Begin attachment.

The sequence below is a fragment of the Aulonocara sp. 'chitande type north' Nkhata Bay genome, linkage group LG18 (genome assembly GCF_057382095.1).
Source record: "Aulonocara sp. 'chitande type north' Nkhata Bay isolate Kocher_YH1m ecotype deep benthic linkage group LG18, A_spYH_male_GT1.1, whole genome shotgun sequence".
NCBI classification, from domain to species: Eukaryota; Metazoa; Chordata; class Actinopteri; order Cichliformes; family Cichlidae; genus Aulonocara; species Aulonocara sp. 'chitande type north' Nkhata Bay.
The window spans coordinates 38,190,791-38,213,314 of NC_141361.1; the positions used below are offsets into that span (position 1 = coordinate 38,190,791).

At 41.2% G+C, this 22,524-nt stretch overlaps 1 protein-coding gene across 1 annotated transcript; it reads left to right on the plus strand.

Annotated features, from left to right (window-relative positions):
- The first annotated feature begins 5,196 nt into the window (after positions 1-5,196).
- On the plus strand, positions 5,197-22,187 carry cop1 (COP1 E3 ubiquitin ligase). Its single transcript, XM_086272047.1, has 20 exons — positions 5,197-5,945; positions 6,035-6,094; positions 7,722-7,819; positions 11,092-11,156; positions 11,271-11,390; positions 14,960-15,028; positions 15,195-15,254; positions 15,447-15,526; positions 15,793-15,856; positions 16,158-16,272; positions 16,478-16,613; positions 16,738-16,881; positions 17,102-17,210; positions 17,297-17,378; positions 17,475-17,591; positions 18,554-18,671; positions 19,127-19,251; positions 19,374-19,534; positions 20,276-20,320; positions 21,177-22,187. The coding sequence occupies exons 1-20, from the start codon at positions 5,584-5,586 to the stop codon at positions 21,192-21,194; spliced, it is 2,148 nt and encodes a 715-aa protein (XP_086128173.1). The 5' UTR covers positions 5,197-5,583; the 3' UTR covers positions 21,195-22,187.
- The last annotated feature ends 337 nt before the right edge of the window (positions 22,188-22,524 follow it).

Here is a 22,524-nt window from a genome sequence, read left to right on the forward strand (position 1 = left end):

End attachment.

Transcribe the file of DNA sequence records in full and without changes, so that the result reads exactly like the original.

The sequence below is a fragment of the Aulonocara sp. 'chitande type north' Nkhata Bay genome, linkage group LG18 (genome assembly GCF_057382095.1).
Source record: "Aulonocara sp. 'chitande type north' Nkhata Bay isolate Kocher_YH1m ecotype deep benthic linkage group LG18, A_spYH_male_GT1.1, whole genome shotgun sequence".
NCBI classification, from domain to species: Eukaryota; Metazoa; Chordata; class Actinopteri; order Cichliformes; family Cichlidae; genus Aulonocara; species Aulonocara sp. 'chitande type north' Nkhata Bay.
The window spans coordinates 38,190,791-38,213,314 of NC_141361.1; the positions used below are offsets into that span (position 1 = coordinate 38,190,791).

At 41.2% G+C, this 22,524-nt stretch overlaps 1 protein-coding gene across 1 annotated transcript; it reads left to right on the plus strand.

Annotated features, from left to right (window-relative positions):
- The first annotated feature begins 5,196 nt into the window (after positions 1-5,196).
- On the plus strand, positions 5,197-22,187 carry cop1 (COP1 E3 ubiquitin ligase). Its single transcript, XM_086272047.1, has 20 exons — positions 5,197-5,945; positions 6,035-6,094; positions 7,722-7,819; positions 11,092-11,156; positions 11,271-11,390; positions 14,960-15,028; positions 15,195-15,254; positions 15,447-15,526; positions 15,793-15,856; positions 16,158-16,272; positions 16,478-16,613; positions 16,738-16,881; positions 17,102-17,210; positions 17,297-17,378; positions 17,475-17,591; positions 18,554-18,671; positions 19,127-19,251; positions 19,374-19,534; positions 20,276-20,320; positions 21,177-22,187. The coding sequence occupies exons 1-20, from the start codon at positions 5,584-5,586 to the stop codon at positions 21,192-21,194; spliced, it is 2,148 nt and encodes a 715-aa protein (XP_086128173.1). The 5' UTR covers positions 5,197-5,583; the 3' UTR covers positions 21,195-22,187.
- The last annotated feature ends 337 nt before the right edge of the window (positions 22,188-22,524 follow it).

Here is a 22,524-nt window from a genome sequence, read left to right on the forward strand (position 1 = left end):